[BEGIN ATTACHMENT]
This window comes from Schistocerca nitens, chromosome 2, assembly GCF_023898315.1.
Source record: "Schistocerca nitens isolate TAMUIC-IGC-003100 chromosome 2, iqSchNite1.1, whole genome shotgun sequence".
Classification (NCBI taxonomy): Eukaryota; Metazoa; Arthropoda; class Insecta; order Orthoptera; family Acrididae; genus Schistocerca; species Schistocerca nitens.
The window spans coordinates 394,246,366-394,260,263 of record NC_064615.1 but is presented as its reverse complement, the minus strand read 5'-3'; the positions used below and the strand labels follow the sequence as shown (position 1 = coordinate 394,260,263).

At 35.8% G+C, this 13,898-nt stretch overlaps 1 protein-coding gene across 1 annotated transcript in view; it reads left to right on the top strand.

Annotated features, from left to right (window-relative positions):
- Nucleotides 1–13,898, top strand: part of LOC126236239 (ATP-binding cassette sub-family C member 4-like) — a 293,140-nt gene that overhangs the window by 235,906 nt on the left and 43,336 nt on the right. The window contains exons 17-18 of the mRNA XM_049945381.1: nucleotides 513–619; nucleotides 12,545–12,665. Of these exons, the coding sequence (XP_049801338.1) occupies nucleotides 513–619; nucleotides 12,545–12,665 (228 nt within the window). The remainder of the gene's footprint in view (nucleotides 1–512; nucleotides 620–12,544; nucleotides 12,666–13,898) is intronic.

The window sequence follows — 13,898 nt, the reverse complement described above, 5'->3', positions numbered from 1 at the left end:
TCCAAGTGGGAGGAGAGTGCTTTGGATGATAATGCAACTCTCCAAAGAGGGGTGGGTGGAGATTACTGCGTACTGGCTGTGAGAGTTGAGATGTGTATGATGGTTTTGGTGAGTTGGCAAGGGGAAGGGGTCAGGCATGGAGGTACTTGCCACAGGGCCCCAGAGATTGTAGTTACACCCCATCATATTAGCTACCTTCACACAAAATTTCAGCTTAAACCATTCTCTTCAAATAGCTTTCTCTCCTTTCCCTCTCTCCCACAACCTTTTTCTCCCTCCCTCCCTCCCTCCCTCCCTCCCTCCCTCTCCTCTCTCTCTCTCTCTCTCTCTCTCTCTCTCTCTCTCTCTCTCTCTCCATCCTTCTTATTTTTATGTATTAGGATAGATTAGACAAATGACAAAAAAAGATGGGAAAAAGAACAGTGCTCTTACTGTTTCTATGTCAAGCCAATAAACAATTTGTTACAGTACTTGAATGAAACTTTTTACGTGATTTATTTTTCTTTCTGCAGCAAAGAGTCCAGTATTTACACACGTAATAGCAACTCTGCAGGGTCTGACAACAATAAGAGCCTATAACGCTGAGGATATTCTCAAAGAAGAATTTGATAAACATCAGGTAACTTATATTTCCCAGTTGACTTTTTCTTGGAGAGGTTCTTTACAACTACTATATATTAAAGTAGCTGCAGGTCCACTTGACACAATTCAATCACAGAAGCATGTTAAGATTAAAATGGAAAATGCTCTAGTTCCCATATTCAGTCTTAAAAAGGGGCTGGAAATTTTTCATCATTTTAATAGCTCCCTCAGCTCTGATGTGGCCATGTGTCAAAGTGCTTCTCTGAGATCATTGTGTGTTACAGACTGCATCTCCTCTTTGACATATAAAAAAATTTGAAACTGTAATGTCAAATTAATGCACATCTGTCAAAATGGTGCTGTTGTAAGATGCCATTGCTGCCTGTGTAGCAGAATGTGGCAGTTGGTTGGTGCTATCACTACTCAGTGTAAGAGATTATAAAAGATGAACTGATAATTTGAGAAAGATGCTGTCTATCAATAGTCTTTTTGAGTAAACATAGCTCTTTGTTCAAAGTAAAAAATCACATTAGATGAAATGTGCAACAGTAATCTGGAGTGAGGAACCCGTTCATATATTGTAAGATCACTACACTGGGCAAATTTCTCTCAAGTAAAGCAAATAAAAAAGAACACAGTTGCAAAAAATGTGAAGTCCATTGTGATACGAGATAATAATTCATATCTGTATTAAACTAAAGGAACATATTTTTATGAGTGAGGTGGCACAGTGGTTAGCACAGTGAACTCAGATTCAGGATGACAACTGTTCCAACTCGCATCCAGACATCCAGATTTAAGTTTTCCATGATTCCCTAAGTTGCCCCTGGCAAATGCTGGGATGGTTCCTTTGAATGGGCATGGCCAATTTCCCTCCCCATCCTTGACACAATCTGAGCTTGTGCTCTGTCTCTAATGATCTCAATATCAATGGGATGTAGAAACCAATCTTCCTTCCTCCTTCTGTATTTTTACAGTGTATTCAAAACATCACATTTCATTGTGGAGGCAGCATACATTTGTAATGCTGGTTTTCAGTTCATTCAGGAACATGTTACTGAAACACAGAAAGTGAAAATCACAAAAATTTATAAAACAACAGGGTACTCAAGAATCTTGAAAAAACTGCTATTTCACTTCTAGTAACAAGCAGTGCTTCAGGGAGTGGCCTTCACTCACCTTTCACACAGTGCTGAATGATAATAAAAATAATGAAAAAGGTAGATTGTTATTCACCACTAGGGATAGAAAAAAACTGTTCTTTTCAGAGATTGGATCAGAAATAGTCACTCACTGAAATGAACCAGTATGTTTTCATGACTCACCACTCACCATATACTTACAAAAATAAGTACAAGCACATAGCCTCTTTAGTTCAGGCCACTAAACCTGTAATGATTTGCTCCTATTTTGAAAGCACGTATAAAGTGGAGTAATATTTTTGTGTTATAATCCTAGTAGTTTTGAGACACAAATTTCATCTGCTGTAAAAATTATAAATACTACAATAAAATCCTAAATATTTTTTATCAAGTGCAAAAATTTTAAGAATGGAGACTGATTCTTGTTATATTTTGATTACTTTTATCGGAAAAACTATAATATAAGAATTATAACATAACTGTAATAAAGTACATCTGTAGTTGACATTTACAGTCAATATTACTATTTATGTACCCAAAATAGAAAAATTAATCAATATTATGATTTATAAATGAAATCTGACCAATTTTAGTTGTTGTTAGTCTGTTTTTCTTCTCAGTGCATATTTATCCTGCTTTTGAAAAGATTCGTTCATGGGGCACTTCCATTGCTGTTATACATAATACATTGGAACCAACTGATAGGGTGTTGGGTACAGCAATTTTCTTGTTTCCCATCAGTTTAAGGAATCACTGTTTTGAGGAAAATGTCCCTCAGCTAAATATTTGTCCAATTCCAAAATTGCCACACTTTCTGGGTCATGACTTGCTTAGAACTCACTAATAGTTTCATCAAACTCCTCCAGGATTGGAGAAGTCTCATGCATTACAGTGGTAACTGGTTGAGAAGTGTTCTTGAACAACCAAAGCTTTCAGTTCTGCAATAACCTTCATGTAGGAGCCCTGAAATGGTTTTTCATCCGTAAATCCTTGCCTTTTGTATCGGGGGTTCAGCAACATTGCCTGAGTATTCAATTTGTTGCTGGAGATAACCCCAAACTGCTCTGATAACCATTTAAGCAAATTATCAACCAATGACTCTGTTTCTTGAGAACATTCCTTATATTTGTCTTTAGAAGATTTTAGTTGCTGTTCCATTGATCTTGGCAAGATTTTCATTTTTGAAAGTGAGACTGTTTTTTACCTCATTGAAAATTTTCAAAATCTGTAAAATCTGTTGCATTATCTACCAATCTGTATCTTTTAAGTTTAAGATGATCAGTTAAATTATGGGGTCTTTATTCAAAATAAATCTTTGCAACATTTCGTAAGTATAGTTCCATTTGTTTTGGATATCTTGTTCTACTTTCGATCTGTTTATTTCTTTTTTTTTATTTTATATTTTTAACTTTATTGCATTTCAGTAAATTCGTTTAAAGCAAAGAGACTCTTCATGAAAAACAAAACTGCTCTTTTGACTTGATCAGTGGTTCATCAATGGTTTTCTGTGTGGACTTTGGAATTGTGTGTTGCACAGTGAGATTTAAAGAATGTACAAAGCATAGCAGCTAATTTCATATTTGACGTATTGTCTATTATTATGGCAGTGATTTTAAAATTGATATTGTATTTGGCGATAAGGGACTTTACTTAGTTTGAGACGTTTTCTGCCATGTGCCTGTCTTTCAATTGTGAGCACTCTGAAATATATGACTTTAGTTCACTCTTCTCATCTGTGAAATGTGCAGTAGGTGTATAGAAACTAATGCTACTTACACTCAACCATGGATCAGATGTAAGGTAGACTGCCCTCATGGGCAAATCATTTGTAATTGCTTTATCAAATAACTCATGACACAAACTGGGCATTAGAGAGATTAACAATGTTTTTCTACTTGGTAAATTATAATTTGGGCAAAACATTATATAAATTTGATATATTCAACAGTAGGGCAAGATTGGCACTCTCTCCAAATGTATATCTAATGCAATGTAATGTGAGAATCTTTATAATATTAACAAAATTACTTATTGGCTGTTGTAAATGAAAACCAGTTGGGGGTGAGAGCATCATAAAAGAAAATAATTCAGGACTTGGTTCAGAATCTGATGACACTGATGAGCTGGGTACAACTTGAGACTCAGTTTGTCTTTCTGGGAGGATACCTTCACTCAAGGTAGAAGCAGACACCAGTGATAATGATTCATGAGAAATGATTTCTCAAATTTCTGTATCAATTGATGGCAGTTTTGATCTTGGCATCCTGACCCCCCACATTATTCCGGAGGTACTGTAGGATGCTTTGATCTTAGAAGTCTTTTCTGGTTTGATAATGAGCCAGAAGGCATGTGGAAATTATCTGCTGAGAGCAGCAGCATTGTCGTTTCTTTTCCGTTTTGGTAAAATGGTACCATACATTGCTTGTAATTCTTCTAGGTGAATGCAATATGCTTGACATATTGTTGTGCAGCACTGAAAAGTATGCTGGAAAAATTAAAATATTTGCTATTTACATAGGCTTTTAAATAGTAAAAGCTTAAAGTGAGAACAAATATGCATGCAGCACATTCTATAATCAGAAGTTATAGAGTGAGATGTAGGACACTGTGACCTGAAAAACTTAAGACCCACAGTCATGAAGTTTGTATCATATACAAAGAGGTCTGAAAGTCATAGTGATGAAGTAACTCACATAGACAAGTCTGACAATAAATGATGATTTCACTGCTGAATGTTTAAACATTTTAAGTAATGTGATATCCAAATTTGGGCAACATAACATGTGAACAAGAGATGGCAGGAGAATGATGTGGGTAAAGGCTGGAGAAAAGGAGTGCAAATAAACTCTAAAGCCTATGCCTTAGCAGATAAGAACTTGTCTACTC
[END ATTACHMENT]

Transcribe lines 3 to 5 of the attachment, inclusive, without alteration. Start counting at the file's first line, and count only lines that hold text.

Classification (NCBI taxonomy): Eukaryota; Metazoa; Arthropoda; class Insecta; order Orthoptera; family Acrididae; genus Schistocerca; species Schistocerca nitens.
The window spans coordinates 394,246,366-394,260,263 of record NC_064615.1 but is presented as its reverse complement, the minus strand read 5'-3'; the positions used below and the strand labels follow the sequence as shown (position 1 = coordinate 394,260,263).

At 35.8% G+C, this 13,898-nt stretch overlaps 1 protein-coding gene across 1 annotated transcript in view; it reads left to right on the top strand.